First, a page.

Today was quite a day for me.
My husband called me up in the morning to inform me that he has actually taken a printout of my second manuscript for my grandmother to read – this is a fictional story, unlike my first book, so I wasn’t sure she would enjoy it – but she’s been a little depressed lately with her cancer, so I thought it would be a good idea to try and distract her with a little reading material. After all, she devoured the manuscript for my first book, enjoying every bit of it to the fullest extent.
An SMS exchange an hour later with my Chief Editor had me jumping around whooping for joy –thanks to those words ‘It Works’ as applied to this selfsame manuscript, which she finally read in full this weekend. Of course, she has feedback on it which means it will take me work, but knowing her, it’ll make for a far better book, so it’s worth it. I just don’t know how much work it will be.
I waited for the twins to come home from playschool and then got ready to go to Noida to see my grandma, stopping to have a pleasant lunch with my mother at the Gymkhana, on the way –since she happened to be pottering around Delhi instead of being at her home in Noida. A Bloody Mary and several Kababs later, I found myself on the road yet again - sure enough, Grandma was truly delighted at both the news about the Editor liking the book, and the fact that she was getting to read the manuscript - she practically grabbed it from my hands and held it close, murmuring a little prayer. She started reading almost immediately, chuckling every now and then, and saying 'Bah'. ( Which is Bengali for 'Wah' in case you thought she didn't like my writing.)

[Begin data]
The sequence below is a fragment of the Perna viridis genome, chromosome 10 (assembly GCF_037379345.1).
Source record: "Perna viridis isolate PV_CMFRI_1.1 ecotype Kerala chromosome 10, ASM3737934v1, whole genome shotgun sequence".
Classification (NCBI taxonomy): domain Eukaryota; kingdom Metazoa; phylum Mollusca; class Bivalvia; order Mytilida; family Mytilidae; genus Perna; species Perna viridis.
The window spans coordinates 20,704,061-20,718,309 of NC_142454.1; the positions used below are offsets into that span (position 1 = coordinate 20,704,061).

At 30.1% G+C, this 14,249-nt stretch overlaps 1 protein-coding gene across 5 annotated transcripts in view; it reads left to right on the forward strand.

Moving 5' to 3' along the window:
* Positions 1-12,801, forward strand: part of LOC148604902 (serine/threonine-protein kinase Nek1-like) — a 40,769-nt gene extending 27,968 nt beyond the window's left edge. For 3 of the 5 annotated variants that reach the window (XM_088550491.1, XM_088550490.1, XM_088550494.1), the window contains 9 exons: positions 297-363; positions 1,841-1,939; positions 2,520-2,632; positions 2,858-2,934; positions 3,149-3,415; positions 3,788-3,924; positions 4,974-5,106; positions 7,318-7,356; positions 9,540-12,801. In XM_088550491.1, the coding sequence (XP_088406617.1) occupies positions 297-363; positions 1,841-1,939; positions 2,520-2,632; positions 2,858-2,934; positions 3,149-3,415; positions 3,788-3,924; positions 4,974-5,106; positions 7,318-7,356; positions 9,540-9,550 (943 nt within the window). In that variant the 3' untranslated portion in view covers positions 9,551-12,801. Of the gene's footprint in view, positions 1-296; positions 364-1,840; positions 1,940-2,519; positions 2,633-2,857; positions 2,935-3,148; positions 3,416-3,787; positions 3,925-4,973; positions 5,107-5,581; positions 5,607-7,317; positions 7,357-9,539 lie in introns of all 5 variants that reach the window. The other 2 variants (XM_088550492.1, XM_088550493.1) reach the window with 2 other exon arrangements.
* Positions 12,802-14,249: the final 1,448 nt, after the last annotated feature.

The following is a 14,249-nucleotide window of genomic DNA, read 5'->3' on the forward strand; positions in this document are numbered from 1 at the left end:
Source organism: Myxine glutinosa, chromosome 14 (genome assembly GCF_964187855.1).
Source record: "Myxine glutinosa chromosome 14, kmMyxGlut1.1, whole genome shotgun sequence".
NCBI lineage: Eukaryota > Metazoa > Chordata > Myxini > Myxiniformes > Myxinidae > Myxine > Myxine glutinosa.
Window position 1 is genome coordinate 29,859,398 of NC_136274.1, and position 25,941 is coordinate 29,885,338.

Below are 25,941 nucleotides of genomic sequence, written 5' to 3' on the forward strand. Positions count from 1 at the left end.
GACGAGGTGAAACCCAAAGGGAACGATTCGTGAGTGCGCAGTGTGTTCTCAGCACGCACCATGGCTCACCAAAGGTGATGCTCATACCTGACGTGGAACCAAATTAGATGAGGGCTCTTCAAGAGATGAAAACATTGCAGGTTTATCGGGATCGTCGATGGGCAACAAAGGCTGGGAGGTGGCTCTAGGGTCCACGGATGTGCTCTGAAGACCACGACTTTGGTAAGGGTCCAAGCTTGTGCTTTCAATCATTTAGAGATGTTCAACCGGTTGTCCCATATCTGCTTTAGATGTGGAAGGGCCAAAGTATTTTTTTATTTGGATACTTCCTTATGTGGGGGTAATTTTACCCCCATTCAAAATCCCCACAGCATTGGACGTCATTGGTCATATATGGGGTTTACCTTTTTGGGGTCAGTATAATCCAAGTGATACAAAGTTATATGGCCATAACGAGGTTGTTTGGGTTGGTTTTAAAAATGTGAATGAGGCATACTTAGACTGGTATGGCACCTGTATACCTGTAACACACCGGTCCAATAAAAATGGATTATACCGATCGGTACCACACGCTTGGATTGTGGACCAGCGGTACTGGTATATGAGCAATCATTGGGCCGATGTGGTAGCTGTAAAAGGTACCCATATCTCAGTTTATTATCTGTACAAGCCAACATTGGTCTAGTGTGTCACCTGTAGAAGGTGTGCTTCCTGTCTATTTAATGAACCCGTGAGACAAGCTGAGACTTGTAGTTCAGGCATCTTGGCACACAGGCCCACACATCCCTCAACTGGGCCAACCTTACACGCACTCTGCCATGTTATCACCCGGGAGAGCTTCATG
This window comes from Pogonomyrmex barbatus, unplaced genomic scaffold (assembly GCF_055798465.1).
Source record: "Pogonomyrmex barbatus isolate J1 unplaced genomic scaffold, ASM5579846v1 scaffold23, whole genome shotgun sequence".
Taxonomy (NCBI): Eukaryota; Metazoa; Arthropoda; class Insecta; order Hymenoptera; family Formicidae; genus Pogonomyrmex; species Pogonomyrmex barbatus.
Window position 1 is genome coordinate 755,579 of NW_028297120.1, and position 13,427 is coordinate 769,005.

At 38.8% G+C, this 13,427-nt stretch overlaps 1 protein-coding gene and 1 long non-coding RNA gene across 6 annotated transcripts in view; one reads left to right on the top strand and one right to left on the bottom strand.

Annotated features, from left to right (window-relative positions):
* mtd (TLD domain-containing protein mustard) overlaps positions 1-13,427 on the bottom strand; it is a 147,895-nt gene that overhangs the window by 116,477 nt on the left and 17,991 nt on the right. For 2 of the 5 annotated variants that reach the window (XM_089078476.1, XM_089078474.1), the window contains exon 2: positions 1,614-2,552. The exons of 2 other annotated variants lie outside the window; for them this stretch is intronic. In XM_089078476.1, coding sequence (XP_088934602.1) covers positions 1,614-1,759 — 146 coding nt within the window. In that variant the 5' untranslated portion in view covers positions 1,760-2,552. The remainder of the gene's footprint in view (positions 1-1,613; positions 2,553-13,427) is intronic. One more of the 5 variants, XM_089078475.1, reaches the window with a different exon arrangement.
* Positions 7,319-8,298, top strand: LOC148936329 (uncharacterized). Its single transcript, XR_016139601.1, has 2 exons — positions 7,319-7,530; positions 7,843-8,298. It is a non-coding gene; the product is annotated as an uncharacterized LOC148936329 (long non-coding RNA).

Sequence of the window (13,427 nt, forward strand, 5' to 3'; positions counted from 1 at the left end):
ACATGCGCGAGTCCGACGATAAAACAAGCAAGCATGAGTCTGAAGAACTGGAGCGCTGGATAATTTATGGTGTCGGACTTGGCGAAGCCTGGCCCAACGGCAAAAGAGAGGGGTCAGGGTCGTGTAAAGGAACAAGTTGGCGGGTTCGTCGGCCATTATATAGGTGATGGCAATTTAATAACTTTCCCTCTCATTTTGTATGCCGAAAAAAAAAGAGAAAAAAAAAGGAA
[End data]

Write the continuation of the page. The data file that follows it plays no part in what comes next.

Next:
I found myself thinking on the 1.5 hour journey home - I am in the process of plotting the sequel to Just Married Please Excuse ( loosely titled ‘Still Married, Thank You’) – I almost took on a project at work from November. I travel to Noida three days a week to see my grandma, which pretty much takes up most of the day. We’re also shifting house at the end of November, moving to the ground floor of the building we’re currently in ( yes, we lucked out!). I’ve got so much going on despite being on sabbatical, and so far I haven’t even mentioned those three little people, kind of important to me - Peanut, Pickle and Papad. I’m so glad that I took this break, but the fact is that time is now running out and I’m going to have to figure out how to balance things from January onwards – what with work projects added to the mix.
The last month was kind of directionless because I had finished Book 2 and sent it off to the Chief Editor and wanted to take a break from writing. But now, I figure, it makes sense to use most of the rest of the sabbatical on just the family commitments and writing; which means giving up some of the stuff like Zumba and the guitar lessons. A bit of a pity because I loved both – but they were just taking up too much time, so from November onwards, I’m going to have to ease up on them. Oh well. I guess I can work on fitness and music at my own pace for a while.